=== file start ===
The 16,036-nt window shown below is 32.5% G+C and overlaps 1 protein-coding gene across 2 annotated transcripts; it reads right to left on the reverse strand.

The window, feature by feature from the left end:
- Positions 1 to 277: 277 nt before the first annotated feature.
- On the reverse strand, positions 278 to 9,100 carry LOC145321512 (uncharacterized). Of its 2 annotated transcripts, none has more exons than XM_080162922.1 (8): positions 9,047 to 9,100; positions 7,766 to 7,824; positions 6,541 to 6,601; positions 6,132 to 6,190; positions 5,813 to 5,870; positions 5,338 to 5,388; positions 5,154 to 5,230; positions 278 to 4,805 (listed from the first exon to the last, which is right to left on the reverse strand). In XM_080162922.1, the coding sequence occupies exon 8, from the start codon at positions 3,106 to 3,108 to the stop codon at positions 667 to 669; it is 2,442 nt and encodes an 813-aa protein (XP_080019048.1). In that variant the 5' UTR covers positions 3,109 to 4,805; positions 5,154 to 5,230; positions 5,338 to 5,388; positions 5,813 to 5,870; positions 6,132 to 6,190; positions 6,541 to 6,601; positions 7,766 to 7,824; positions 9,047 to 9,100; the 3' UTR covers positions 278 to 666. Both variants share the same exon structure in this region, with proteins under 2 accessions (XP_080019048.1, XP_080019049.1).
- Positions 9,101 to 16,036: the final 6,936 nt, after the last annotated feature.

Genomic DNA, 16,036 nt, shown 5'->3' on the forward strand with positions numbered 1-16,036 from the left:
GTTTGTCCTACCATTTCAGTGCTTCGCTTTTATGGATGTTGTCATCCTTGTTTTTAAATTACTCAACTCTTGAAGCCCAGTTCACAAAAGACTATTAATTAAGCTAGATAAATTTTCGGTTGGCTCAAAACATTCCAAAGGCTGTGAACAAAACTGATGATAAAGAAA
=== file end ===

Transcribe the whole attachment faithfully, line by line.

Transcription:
The 16,036-nt window shown below is 32.5% G+C and overlaps 1 protein-coding gene across 2 annotated transcripts; it reads right to left on the reverse strand.

The window, feature by feature from the left end:
- Positions 1 to 277: 277 nt before the first annotated feature.
- On the reverse strand, positions 278 to 9,100 carry LOC145321512 (uncharacterized). Of its 2 annotated transcripts, none has more exons than XM_080162922.1 (8): positions 9,047 to 9,100; positions 7,766 to 7,824; positions 6,541 to 6,601; positions 6,132 to 6,190; positions 5,813 to 5,870; positions 5,338 to 5,388; positions 5,154 to 5,230; positions 278 to 4,805 (listed from the first exon to the last, which is right to left on the reverse strand). In XM_080162922.1, the coding sequence occupies exon 8, from the start codon at positions 3,106 to 3,108 to the stop codon at positions 667 to 669; it is 2,442 nt and encodes an 813-aa protein (XP_080019048.1). In that variant the 5' UTR covers positions 3,109 to 4,805; positions 5,154 to 5,230; positions 5,338 to 5,388; positions 5,813 to 5,870; positions 6,132 to 6,190; positions 6,541 to 6,601; positions 7,766 to 7,824; positions 9,047 to 9,100; the 3' UTR covers positions 278 to 666. Both variants share the same exon structure in this region, with proteins under 2 accessions (XP_080019048.1, XP_080019049.1).
- Positions 9,101 to 16,036: the final 6,936 nt, after the last annotated feature.

Genomic DNA, 16,036 nt, shown 5'->3' on the forward strand with positions numbered 1-16,036 from the left:
GTTTGTCCTACCATTTCAGTGCTTCGCTTTTATGGATGTTGTCATCCTTGTTTTTAAATTACTCAACTCTTGAAGCCCAGTTCACAAAAGACTATTAATTAAGCTAGATAAATTTTCGGTTGGCTCAAAACATTCCAAAGGCTGTGAACAAAACTGATGATAAAGAAA